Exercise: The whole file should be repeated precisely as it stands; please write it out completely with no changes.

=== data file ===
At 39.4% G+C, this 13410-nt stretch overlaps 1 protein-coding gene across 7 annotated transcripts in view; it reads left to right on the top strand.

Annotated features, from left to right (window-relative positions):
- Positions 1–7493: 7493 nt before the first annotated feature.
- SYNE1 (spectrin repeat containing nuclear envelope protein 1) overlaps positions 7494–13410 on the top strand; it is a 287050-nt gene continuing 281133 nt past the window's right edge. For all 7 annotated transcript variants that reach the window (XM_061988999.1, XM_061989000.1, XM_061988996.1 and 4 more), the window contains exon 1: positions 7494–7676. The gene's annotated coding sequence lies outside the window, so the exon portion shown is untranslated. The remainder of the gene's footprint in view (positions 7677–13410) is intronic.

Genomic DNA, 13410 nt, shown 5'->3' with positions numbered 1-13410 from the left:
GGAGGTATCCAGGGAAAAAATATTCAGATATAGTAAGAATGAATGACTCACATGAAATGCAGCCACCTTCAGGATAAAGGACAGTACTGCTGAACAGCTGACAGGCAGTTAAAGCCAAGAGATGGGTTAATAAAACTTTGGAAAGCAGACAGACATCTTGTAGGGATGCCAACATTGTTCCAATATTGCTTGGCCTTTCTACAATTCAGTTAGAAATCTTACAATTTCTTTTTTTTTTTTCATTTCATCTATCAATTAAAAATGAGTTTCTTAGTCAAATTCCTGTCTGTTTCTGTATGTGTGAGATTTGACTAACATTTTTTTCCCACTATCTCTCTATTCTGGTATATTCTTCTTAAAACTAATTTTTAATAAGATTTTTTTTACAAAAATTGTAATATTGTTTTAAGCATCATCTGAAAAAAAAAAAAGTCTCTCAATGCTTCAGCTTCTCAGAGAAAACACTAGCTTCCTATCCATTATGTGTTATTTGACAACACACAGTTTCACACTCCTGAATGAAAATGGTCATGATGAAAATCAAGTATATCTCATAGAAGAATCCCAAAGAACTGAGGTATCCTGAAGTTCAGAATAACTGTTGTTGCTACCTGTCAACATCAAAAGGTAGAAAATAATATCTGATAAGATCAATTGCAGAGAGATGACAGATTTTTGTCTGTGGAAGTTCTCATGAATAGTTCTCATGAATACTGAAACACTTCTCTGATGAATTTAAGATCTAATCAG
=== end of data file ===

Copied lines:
At 39.4% G+C, this 13410-nt stretch overlaps 1 protein-coding gene across 7 annotated transcripts in view; it reads left to right on the top strand.

Annotated features, from left to right (window-relative positions):
- Positions 1–7493: 7493 nt before the first annotated feature.
- SYNE1 (spectrin repeat containing nuclear envelope protein 1) overlaps positions 7494–13410 on the top strand; it is a 287050-nt gene continuing 281133 nt past the window's right edge. For all 7 annotated transcript variants that reach the window (XM_061988999.1, XM_061989000.1, XM_061988996.1 and 4 more), the window contains exon 1: positions 7494–7676. The gene's annotated coding sequence lies outside the window, so the exon portion shown is untranslated. The remainder of the gene's footprint in view (positions 7677–13410) is intronic.

Genomic DNA, 13410 nt, shown 5'->3' with positions numbered 1-13410 from the left:
GGAGGTATCCAGGGAAAAAATATTCAGATATAGTAAGAATGAATGACTCACATGAAATGCAGCCACCTTCAGGATAAAGGACAGTACTGCTGAACAGCTGACAGGCAGTTAAAGCCAAGAGATGGGTTAATAAAACTTTGGAAAGCAGACAGACATCTTGTAGGGATGCCAACATTGTTCCAATATTGCTTGGCCTTTCTACAATTCAGTTAGAAATCTTACAATTTCTTTTTTTTTTTTCATTTCATCTATCAATTAAAAATGAGTTTCTTAGTCAAATTCCTGTCTGTTTCTGTATGTGTGAGATTTGACTAACATTTTTTTCCCACTATCTCTCTATTCTGGTATATTCTTCTTAAAACTAATTTTTAATAAGATTTTTTTTACAAAAATTGTAATATTGTTTTAAGCATCATCTGAAAAAAAAAAAAGTCTCTCAATGCTTCAGCTTCTCAGAGAAAACACTAGCTTCCTATCCATTATGTGTTATTTGACAACACACAGTTTCACACTCCTGAATGAAAATGGTCATGATGAAAATCAAGTATATCTCATAGAAGAATCCCAAAGAACTGAGGTATCCTGAAGTTCAGAATAACTGTTGTTGCTACCTGTCAACATCAAAAGGTAGAAAATAATATCTGATAAGATCAATTGCAGAGAGATGACAGATTTTTGTCTGTGGAAGTTCTCATGAATAGTTCTCATGAATACTGAAACACTTCTCTGATGAATTTAAGATCTAATCAG